Hours later, I’m still reeling. After a dream start, we would get a dream ending, quite literally. It all seemed so surreal in the moment – Dempsey’s ball ricocheting off the post for the fastest U.S. goal in World Cup history, then John Anthony Brooks’ (seriously?) header hitting the back of the net when a draw seemed like a foregone conclusion just moments before. It wasn’t a perfect U.S. performance by any stretch, but it got the job done.
Brooks, the greatest American since Lincoln, is certainly the unlikeliest of heroes. I questioned his inclusion on this team and Klinsmann said if right center back Geoff Cameron had been hurt, Omar Gonzalez would have come in instead of Brooks. After the game-winner that will live in American soccer infamy, Ian Darke proclaimed, in his typically dignified tone, that Brooks “couldn’t have even dreamt that”. Well, apparently he could. Brooks said after the match that he had a dream two nights before where he scored a late header. In the words of Darke four years ago, “You could not write a script like this”.
There is a good chance you didn’t even get to sit down before Dempsey made it 1-0 USA, but what a goal. Jermaine Jones (who was fantastic all night) found Clint streaking and then, three brilliant touches later, he fired a low bullet to the far post. You could see the euphoria in the U.S. players as they celebrated. When you work as hard as these guys for so long, that first goal has to be an incredible release.
However, such an early goal made for a bizarre game. The Americans were content to sit back from the second minute on, conceding possession to a Ghanaian side who likes to score on the counter, not from intricate, tiki-taka passes. The first half passed without any seriously threatening moments from them, but the Americans would take a beating in the process. Striker Jozy Altidore pulled up lame midway through the half, unable to even walk off the field with a strained hamstring. Then, Dempsey would take a flying Ghana shin to the face, bloodying (and possibly breaking) his nose. The American captain was “coughing up blood” and couldn’t breathe through his nose the rest of the night. What’s more American than a bloodied captain, right?
Ghana came out refreshed and looking to attack in the second half, but still couldn’t break down the U.S. defense. This is where an experienced goalkeeper like Tim Howard is so valuable. The Everton netminder had poise and confidence in cutting out any Ghana attempts, including a couple of big saves.
Towards the end of the match, the United States defense started to lag. It looked like the fullbacks (Beasley and Johnson) were pushing too far up the field, and were slower to get back. Space starting opening up on the outside. Even though Ghana prefers to attack through the middle, this did not bode well. Fatigue was visibly setting in for players like Bedoya, Beasley, and others. Then, in the 82nd minute, Andre Ayew caught Fabian Johnson napping and created enough space for a wonderful combination play with Ghana star Asamoah Gyan, whose beautiful back heel sprung Ayew in the box. He hammered it past Howard and the game was level.
It would have been easy for the U.S. to get down, to feel as if maybe a draw was acceptable on this muggy Brazilian night. However, as Graham Zusi lined up that 86th minute corner, you could feel that feeling of fight rising, at least in the bar where I was watching. Could they still do it? A 6’4″ substitute defender got his head on the ball and the rest is history. 2-1, that same old scoreline.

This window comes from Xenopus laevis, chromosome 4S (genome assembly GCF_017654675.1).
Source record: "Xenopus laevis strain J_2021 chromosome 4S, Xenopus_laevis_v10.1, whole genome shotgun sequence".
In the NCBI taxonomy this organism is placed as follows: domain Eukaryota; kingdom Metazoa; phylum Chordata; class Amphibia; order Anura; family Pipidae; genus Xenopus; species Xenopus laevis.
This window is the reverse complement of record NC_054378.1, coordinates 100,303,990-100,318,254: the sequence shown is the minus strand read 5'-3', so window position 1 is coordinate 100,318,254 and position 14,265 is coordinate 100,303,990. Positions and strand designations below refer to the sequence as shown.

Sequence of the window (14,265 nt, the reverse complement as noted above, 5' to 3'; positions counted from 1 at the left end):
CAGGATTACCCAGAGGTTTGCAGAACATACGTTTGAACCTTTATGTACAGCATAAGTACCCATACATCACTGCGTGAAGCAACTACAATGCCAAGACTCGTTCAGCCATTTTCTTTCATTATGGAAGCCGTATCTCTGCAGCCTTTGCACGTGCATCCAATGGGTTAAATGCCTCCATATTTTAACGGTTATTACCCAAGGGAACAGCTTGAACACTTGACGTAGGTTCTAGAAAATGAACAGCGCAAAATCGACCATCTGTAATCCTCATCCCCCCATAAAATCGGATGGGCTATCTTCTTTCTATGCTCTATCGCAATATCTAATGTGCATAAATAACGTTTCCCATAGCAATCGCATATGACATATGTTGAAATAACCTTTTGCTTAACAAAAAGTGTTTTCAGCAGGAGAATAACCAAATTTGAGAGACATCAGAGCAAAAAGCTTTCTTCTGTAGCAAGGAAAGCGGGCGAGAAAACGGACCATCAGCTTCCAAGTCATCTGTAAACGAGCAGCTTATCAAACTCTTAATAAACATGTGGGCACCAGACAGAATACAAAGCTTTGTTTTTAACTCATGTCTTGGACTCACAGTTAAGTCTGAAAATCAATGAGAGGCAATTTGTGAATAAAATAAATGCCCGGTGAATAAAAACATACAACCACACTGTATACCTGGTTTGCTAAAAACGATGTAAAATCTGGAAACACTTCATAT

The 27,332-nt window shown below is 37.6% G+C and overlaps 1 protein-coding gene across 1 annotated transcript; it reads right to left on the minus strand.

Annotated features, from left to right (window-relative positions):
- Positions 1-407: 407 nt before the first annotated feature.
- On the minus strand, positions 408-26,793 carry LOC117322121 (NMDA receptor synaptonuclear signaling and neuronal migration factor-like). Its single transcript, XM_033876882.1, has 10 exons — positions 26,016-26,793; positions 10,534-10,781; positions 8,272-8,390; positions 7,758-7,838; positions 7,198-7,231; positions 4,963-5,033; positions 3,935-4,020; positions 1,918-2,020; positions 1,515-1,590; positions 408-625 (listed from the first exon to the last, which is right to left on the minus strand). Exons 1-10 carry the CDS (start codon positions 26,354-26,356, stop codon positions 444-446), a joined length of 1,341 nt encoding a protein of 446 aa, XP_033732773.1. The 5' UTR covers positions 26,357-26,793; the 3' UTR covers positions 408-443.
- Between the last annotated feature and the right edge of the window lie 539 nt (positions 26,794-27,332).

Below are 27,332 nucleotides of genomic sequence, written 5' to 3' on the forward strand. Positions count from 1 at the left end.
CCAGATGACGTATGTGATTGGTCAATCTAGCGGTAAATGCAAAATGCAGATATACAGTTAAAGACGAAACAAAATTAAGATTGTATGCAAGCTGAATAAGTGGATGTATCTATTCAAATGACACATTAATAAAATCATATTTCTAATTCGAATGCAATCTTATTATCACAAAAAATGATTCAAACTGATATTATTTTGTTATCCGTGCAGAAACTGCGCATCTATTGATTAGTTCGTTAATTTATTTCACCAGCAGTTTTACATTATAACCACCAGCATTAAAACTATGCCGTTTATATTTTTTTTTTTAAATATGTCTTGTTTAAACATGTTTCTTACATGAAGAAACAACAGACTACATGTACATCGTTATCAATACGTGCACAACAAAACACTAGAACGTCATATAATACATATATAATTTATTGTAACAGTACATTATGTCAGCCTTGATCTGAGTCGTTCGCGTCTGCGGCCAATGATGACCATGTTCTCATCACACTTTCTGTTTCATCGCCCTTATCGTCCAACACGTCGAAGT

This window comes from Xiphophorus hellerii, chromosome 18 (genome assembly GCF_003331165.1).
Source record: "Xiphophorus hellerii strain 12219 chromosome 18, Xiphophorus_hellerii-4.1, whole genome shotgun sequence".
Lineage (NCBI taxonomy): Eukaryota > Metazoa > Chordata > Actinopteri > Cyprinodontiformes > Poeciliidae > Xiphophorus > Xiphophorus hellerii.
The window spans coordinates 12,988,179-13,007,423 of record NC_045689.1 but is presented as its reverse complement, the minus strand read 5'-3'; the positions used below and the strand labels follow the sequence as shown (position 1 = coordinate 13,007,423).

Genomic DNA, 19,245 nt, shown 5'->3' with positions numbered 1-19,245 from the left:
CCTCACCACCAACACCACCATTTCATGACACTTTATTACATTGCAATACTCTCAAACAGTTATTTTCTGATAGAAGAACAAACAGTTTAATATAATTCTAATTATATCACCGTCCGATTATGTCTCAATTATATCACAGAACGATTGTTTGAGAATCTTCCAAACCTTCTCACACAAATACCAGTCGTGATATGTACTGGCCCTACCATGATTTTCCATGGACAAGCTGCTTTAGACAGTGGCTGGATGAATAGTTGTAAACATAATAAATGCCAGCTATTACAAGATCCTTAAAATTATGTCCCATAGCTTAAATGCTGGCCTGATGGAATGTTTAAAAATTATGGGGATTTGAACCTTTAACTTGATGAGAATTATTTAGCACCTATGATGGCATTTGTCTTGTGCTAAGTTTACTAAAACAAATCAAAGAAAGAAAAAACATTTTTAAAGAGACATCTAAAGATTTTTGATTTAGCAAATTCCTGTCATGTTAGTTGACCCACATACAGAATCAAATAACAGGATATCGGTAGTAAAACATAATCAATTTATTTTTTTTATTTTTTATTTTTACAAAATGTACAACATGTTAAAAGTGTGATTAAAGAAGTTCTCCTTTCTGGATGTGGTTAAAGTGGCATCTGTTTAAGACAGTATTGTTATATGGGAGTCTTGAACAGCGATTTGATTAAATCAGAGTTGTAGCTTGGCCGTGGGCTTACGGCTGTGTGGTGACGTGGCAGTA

Three Big Winners
1) John Brooks – The most human moment of last night was Brooks’ reaction to his goal. You could see – in real-time – that he was realizing the weight of what he had just done. It was disbelief, elation, and disbelief again all wrapped up in a stunning few seconds. It made us remember we were watching a 21-year-old accomplish something amazing on the grandest of stages. It will be a permanent addition to American soccer highlights for generations.
2) Jermaine Jones – Yet again Jones submits another awesome performance. He just keeps shutting up U.S. fans who question his presence in the starting XI. His play has been disciplined, smart, and tough. Last night was another pristine example of that.
3) Geoff Cameron – Cameron will be one of the unsung heroes of the Ghana match. He didn’t do anything too flashy or memorable, he just stayed his line and made no mistakes. Plenty was asked of our defense after Dempsey’s goal and Cameron answered, and then some. He distributed well and provided excellent aerial play to keep out any dangerous Ghana crosses.
Who plays for Jozy?
Aron Johannsson came on for Altidore, so he would seem to have frontrunner status for a starting gig on Sunday vs. Portugal, assuming Altidore can’t go. However, he did play all but 20 minutes of this match and it’s possible Klinsmann wants to bring him on as a second half sub against Portugal. This means we could see Chris Wondolowski starting a World Cup match, which would be unbelievable a couple months ago. Or do we start Dempsey up top by himself? Whatever Jurgen decides, more responsibility will come upon the battered Dempsey to provide better hold-up play from the forward position.
What formation do the U.S. employ vs. Portugal?
Portugal is a different team than Ghana, capable of attacking with menace from their wingers Ronaldo (obviously) and Nani. So, does Klinsmann use the diamond formation he employed vs. Ghana with dreadlocked Kyle Beckerman at the bottom, or does he start Bedoya and Zusi on the wings, with Jones at the bottom? It’s possible he abandons the diamond altogether, and drops Michael Bradley back a bit to shore up the defense against the talented Portuguese attack. His choice will be crucial against a strong, yet beatable Portugal side.